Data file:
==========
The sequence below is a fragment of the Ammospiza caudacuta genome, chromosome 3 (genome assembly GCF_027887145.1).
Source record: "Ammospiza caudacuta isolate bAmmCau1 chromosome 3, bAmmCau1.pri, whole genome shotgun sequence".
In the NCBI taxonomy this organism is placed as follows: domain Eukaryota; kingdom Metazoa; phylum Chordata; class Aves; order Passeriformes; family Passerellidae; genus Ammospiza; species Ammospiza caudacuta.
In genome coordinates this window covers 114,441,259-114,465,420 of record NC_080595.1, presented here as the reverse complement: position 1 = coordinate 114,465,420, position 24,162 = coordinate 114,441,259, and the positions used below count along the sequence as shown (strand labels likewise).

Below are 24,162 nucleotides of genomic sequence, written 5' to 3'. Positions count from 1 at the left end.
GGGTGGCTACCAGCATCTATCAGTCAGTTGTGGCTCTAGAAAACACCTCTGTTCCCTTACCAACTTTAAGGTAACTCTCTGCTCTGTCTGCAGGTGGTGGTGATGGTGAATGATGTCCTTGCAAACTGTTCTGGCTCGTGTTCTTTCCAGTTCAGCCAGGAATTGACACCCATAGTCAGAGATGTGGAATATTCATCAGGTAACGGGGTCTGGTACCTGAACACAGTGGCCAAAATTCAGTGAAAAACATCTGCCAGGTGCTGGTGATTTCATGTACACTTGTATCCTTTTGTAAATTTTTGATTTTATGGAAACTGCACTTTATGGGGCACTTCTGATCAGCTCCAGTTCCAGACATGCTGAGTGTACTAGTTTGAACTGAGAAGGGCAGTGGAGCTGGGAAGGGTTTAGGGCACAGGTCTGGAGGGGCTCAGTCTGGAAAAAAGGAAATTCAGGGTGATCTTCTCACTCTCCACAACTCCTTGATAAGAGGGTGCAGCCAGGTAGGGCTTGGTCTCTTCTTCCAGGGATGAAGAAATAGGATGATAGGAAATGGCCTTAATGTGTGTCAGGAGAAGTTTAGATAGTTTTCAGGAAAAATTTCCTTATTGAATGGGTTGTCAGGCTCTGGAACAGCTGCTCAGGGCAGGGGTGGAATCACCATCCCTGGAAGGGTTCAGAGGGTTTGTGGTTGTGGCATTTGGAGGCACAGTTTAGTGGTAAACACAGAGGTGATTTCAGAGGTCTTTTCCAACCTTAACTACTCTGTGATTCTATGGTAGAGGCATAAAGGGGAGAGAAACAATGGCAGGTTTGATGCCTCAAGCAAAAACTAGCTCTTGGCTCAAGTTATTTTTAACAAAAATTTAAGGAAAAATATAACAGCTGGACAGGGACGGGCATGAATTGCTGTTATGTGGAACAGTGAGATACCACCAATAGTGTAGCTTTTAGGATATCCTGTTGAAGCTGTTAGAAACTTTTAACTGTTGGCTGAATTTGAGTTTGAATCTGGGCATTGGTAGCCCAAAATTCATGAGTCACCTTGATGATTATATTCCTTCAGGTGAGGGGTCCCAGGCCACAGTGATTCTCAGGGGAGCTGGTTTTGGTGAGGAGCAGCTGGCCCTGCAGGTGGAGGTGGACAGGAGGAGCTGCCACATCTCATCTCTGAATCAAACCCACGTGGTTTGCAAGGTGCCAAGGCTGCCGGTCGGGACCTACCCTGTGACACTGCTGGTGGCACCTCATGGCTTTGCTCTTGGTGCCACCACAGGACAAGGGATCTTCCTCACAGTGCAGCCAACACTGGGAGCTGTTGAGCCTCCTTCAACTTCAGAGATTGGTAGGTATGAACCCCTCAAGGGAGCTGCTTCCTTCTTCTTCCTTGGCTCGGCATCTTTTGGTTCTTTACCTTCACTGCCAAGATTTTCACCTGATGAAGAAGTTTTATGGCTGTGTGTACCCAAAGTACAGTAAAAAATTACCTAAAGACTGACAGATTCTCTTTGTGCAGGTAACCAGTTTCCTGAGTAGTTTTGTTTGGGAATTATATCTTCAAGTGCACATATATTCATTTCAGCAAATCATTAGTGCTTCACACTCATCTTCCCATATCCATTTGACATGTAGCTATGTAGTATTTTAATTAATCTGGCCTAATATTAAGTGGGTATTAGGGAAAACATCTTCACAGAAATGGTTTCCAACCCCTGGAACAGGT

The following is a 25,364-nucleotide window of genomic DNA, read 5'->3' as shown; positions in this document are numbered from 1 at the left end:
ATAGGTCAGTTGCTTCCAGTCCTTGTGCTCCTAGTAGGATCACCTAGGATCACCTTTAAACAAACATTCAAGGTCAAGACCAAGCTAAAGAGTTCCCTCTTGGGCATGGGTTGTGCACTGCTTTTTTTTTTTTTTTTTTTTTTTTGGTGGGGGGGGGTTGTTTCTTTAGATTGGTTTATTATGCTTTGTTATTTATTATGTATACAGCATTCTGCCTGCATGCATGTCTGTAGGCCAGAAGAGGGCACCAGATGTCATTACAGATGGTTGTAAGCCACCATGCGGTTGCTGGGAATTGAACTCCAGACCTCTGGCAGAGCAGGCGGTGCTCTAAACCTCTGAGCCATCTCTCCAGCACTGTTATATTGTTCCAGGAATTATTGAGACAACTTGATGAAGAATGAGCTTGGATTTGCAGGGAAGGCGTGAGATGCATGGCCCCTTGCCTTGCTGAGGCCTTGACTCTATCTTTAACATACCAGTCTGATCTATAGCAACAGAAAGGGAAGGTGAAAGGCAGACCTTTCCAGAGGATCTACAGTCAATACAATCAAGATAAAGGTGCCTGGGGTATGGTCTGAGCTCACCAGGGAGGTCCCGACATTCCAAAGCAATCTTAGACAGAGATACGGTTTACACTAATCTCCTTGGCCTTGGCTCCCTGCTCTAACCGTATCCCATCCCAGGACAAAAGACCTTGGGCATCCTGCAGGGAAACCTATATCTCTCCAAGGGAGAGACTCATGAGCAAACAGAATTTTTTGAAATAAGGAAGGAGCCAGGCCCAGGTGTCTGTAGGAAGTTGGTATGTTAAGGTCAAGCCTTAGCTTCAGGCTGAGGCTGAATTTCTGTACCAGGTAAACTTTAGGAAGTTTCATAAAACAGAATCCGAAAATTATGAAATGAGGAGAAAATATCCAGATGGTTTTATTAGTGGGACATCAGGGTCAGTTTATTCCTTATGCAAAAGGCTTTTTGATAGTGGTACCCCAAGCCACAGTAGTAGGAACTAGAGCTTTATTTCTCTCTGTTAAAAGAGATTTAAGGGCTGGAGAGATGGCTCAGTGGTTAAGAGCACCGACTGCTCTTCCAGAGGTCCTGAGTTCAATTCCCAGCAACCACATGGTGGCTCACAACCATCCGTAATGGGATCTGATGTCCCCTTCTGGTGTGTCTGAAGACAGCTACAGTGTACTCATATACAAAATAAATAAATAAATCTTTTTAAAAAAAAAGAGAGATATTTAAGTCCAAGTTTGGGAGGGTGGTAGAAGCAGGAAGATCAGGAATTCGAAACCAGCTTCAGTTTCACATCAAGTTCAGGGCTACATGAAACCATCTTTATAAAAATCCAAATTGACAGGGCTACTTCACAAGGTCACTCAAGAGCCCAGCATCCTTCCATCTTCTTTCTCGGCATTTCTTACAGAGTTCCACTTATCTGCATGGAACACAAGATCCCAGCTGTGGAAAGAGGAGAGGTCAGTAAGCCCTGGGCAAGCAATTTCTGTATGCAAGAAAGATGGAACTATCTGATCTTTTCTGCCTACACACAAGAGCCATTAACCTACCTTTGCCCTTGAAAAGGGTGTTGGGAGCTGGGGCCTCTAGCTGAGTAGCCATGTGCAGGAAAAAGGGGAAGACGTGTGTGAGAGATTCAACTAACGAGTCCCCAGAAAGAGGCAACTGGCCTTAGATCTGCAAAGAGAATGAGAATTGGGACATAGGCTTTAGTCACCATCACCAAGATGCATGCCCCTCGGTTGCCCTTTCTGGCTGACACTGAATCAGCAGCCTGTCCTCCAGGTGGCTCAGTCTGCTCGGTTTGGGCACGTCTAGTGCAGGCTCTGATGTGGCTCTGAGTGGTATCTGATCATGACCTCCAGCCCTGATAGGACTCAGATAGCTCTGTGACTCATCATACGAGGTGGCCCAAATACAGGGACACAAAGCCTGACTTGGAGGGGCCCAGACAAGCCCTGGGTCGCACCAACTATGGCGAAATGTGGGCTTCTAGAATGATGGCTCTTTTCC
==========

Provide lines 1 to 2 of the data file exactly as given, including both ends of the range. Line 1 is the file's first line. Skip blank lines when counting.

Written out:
The sequence below is a fragment of the Ammospiza caudacuta genome, chromosome 3 (genome assembly GCF_027887145.1).
Source record: "Ammospiza caudacuta isolate bAmmCau1 chromosome 3, bAmmCau1.pri, whole genome shotgun sequence".